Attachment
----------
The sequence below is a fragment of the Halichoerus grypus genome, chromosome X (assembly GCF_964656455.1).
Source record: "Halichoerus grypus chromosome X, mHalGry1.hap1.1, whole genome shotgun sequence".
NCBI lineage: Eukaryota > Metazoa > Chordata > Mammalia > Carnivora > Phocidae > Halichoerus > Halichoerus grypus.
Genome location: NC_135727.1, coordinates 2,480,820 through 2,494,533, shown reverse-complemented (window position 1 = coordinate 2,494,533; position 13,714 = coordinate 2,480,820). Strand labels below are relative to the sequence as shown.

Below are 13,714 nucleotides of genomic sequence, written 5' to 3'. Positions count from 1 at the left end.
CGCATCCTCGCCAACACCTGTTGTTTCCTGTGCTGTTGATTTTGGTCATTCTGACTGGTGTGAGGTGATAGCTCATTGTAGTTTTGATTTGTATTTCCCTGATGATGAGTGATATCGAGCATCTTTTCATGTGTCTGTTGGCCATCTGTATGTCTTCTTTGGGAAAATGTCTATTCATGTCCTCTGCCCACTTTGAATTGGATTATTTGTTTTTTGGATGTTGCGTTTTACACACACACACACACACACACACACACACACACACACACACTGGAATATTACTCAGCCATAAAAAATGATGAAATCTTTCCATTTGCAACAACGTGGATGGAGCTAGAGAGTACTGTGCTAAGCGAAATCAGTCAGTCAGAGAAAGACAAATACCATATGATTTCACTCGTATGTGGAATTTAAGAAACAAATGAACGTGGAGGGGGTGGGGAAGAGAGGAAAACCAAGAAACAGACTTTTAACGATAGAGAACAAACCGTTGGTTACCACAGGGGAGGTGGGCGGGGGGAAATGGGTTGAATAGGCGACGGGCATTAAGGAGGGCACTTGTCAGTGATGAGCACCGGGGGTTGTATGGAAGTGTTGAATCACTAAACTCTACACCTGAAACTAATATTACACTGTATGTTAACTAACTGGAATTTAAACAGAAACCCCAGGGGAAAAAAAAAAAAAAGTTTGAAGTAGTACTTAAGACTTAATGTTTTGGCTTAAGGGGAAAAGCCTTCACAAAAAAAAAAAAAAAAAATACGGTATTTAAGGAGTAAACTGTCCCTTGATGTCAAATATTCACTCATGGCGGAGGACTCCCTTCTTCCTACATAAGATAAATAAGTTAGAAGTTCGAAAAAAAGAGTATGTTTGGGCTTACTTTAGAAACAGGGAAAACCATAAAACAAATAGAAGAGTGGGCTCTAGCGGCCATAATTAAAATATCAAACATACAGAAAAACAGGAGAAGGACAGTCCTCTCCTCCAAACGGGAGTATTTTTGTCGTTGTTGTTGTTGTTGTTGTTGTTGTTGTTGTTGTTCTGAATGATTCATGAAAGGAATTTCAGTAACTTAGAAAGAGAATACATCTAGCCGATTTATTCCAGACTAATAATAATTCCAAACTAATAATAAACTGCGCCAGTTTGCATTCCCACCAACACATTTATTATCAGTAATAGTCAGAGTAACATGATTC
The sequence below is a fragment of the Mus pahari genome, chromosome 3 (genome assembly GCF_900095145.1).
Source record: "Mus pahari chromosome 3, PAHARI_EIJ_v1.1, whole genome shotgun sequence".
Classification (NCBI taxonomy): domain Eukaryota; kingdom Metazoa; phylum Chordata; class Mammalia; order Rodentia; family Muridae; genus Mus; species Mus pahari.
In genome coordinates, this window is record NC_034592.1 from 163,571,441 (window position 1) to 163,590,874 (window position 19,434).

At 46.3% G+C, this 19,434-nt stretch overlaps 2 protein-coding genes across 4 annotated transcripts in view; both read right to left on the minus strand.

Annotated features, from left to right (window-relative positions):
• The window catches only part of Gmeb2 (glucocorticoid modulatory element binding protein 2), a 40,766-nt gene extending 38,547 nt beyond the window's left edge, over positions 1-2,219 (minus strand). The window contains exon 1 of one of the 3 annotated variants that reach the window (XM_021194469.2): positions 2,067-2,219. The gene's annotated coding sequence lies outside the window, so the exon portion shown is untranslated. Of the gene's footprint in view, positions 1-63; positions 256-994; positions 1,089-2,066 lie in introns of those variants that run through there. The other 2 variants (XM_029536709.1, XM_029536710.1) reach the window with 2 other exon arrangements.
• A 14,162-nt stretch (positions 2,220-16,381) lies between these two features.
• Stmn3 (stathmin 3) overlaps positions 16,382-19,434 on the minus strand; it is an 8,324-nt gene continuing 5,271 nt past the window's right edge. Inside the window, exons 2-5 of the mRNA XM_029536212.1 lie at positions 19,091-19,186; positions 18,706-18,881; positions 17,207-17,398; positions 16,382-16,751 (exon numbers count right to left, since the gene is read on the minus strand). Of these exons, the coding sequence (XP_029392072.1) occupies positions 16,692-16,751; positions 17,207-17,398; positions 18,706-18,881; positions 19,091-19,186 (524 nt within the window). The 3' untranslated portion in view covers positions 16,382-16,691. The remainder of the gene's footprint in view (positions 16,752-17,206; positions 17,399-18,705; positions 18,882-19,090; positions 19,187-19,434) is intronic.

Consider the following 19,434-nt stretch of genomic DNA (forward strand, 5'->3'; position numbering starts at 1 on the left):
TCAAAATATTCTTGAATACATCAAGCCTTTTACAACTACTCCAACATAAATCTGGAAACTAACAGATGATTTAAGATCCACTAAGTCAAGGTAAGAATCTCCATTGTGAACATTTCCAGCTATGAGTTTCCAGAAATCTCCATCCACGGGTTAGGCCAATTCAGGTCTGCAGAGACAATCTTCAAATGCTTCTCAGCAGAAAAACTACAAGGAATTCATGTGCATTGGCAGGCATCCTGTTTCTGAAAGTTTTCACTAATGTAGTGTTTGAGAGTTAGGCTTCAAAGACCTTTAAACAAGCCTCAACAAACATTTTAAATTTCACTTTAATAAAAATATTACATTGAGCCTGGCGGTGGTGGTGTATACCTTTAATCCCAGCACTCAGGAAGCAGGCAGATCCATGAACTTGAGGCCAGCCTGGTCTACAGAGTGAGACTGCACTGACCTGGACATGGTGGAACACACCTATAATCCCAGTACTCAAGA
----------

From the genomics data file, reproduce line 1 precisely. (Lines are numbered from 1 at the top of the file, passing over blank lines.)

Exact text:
The sequence below is a fragment of the Halichoerus grypus genome, chromosome X (assembly GCF_964656455.1).